The polarity of the components and the solvent affects their bonding to each other and hence the distance they
move up the plate.

To prevent the extract from dissolving in the solvent and therefore not moving up the plate.

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Practical activity 3: Analysis of available chlorine in household bleach


Text reference: Heinemann Chemistry 2 Student Workbook, pp 4446

Rationale
By performing a direct redox titration, students are able to determine the concentration of hypochlorite ions in a
household bleach and hence find the percentage of available chlorine on a weight for volume (w/v) basis.

Materials
(per group of 20 students working in pairs)
300 mL household bleach, such as White King or
other brand with available chlorine of about 4%
(w/v)
250 mL of 1 M sulfuric acid (Slowly add 50 mL
concentrated H2SO4 to 950 mL of water; stir
throughout.)
10 dropping bottles of starch indicator, freshly
prepared (Make 2 g of starch into a paste with a little
water, then add 100 mL of boiling water.)
10 250 mL volumetric flasks
10 pipette fillers
10 10 mL measuring cylinders
10 small funnels
20 safety glasses

250 mL of 1 M potassium iodide solution (166 g


KI/L)
1.5 L of 0.100 M sodium thiosulfate solution, freshly
prepared (Dissolve 24.82 g Na2S2O3.5H2O and 0.2 g
Na2CO3/L. Use freshly boiled water to make up the
solution and store in a dark place.)
1.5 L de-ionised water
20 20 mL pipettes
30 100 mL conical flasks
10 burettes and stands
10 white tiles

Background knowledge
Students should be familiar with redox titrations. It is suggested that students should first perform simpler titrations
before undertaking this activity.

Hints and comments


It may be more convenient to dispense the 10 mL aliquots of bleach into the students volumetric flasks from a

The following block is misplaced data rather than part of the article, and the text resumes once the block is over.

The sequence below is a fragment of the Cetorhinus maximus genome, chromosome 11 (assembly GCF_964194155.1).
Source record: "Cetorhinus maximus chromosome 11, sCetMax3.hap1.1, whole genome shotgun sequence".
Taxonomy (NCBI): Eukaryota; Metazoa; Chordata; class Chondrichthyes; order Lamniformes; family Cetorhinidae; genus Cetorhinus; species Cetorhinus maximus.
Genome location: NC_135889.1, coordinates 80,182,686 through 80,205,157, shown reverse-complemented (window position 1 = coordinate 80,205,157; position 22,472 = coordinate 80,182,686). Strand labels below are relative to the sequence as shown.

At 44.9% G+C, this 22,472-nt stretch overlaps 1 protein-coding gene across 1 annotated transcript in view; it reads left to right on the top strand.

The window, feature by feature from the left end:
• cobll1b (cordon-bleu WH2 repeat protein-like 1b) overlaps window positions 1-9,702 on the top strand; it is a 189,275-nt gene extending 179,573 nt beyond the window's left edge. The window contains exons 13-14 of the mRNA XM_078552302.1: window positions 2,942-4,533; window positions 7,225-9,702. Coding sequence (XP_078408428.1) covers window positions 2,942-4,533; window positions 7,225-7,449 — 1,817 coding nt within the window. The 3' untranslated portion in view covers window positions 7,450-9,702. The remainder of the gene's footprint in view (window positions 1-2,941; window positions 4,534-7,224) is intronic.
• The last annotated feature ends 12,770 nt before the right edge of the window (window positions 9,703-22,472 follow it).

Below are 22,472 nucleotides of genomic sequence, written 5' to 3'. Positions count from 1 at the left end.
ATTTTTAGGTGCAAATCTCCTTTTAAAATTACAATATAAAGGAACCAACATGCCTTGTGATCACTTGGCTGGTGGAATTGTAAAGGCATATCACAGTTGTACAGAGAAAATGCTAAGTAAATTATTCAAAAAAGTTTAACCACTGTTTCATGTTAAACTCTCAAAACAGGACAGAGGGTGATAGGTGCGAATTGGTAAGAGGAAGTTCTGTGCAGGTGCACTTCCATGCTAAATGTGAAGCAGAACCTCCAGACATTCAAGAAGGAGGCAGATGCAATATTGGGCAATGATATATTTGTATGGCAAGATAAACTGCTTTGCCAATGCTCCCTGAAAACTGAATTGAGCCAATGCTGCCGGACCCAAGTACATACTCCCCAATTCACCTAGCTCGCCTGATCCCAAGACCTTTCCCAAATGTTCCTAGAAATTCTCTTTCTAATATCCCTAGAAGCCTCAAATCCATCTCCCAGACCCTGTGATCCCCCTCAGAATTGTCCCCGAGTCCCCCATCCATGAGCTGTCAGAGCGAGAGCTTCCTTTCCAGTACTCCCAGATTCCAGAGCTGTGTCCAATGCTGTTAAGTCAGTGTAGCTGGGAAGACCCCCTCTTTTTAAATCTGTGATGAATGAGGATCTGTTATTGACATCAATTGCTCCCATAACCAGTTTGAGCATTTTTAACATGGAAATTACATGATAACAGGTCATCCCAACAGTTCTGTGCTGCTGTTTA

single outlet.
Old solutions of bleach may contain low concentrations of hypochlorite ions. The ions decompose according to
the equation:
2OCl(aq) O2(g) + 2Cl(aq)
This reaction occurs more rapidly in the presence of ultraviolet light.
There are large differences in the concentrations of available chlorine in different brands of bleach. It is not
necessary to dilute some brands of bleach before titration.
Early addition of starch indicator during the titration of iodine with sodium thiosulfate solution can result in an
intense blue colour that is slow to fade, and makes it more difficult to accurately detect the end point. Starch
should be added to the solution when it is a pale, yellow-brown colour.
Groups of students could be assigned different brands of bleach and the results of their analyses pooled and
discussed amongst the class.

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Answers
Risk assessment and management
Material or procedure

Hazard

Management

Bleach

Corrosive (Check details on


bottle and MSDS provided)

Avoid contact and breathing


vapour. Wear safety glasses and
a laboratory coat.

1 M sulfuric acid

Irritating to the eyes, respiratory


system and skin

Avoid contact. Wear safety


glasses and a laboratory coat.

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Unit 3: Chemical pathways


Area of Study 2: Organic chemical pathways
Practical activity 4: Preparing artificial fragrances and flavours
Text reference: Heinemann Chemistry 2 Student Workbook, pp 9394

Materials
(per group of 20 students working in pairs)
50 mL of the alcohols 1-pentanol (n-amyl alcohol),